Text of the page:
Bell Digest vol01p04.txt

Subject: RQ Digest, Volume 1, Number 4

This issue:
	Goofs and blunders
	RQ fatigue


From:  (Andrew Bell)

Subject:  Goofs and blunders

Due to an overcrowded mailer,  you may or may not have gotten Volume 1, Number
3 of this journal.  I have no idea.  If you didn't get it,  please let me

Goof 2: To the RQ II fan who returned the survey without grading various things
because the survey was vaguely RQ III based: I lost it.  I could have sworn I
saved it,  but it has disappeared.  Could you mail me it again,  or at least
let me know who you are?


From:  (Andrew Bell)

Subject: RQ fatigue

There seems to be a general consensus that the RuneQuest III fatigue system
just isn't worth the paper it's printed on.  Perhaps we can groupthink an
improved system,  and here are a few ideas to improve it...

1) Carrying weight around does not affect your fatigue points,  just your
   fatigue effect. I.e.,  if you are carrying something that puts your
   fatigue effect to more than -1 your fatigue,  you just have a hefty minus
   on all relevant actions.  The act of carrying a heavy weight around should
   affect your fatigue,  but picking up another human being does not instantly
   exhaust you.  However,  it is extremely difficult to melee while carrying
   another human being,  which is very reasonable.

   The amount of weight you can lift is dependent on your strength, and
   affected by any negative fatigue points.  Thus if a typical man (say
   24 fatigue) has been meleeing for 24 rounds,  he has a -3% to his
   chance to lift anything. This sounds a little small:  perhaps a better
   system would be the negative fatigue points as a percentage of the
   total fatigue points, i.e. -3 would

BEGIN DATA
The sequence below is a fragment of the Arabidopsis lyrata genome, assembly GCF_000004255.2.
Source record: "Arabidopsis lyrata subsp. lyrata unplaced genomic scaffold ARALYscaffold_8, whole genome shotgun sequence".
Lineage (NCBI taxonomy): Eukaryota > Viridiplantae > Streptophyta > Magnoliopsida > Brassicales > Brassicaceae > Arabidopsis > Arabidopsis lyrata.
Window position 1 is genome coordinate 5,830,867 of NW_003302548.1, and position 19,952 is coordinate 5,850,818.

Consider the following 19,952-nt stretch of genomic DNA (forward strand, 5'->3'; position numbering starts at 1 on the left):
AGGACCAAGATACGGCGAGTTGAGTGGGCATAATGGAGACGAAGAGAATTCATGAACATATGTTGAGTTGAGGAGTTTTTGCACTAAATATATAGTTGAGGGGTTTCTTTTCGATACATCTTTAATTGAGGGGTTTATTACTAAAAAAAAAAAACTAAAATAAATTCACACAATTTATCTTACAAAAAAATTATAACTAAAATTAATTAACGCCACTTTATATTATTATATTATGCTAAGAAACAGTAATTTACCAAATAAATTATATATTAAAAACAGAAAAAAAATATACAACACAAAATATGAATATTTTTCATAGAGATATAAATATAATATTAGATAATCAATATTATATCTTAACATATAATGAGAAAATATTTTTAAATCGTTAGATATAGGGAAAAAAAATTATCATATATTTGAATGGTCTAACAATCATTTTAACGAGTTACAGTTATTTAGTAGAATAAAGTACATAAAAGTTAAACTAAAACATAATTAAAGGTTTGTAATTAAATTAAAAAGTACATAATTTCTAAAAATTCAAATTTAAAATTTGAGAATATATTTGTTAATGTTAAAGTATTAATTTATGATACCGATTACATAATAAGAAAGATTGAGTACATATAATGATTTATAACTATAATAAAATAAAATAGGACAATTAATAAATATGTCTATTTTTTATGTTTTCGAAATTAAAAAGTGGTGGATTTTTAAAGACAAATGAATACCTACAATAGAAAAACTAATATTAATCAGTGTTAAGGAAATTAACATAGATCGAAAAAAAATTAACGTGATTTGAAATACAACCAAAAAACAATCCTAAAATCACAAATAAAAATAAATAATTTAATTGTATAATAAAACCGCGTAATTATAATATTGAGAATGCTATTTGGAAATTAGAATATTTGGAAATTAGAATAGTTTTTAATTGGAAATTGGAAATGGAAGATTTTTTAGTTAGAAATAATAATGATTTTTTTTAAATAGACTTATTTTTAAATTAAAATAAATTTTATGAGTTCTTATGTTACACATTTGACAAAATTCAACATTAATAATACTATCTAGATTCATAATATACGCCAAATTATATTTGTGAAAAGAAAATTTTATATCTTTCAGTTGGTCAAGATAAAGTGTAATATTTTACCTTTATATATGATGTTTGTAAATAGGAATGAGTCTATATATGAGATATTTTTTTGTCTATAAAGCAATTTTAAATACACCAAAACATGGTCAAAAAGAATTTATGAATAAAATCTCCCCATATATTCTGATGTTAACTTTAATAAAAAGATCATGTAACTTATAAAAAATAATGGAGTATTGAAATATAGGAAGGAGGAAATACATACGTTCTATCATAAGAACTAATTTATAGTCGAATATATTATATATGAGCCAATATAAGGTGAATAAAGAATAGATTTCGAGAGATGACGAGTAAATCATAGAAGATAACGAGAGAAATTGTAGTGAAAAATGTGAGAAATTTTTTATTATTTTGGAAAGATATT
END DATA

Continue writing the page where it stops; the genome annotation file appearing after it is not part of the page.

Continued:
be about -12.5% on his lifting effect.  It depends on how you want to work
   lifting; the idea of a resistance roll has always seemed silly to me for
   this sort of thing as lifting ability tends to be fairly constant. It is
   one area I would like to see a bell curve-type distribution.  But I digress:
   my suggestion is that the fatigue negative (as a percentage of fatigue
   points) is the reduction in effective strength of the character.

   You might want to use this as an actual strength value for the character,
   and thus affecting damage bonus and ability to wield various heavy weapons.

2) Fatigue should be broken down into two types, adrenal and basic.(better
   name, anyone?) Adrenal fatigue is short-term;  it is quickly recovered, like
   a quick sprint that has you gasping for breath but you are able to sprint
   again a short time later.  Basic fatigue is the more long term type,  that
   can only be recovered with long term rest,  which for simplicity we say is
   totally recovered by eight hours of rest.  You start taking basic fatigue
   at the rate of 10% of your fatigue total every hour after 10 that you've
   been awake,  or something like that.

   The concept of adrenal fatigue is useful,  since you could allow characters
   to use additional fatigue for more superhuman effort.  This in particular
   should be a talent of berserker-types.

As you may notice,  this article is a little less organized than the previous
ones.  This is intentional.  I'm trying to get feedback from you folks,  as we
try to work towards an "ideal" set of rules modifications that we can
ultimately organize and perhaps freely distribute.  In cases of severe
disagreement,  we can present several options.

Anyway,  any comments?  I think this is a step in the right direction,  towards
a reasonable set of fatigue rules.

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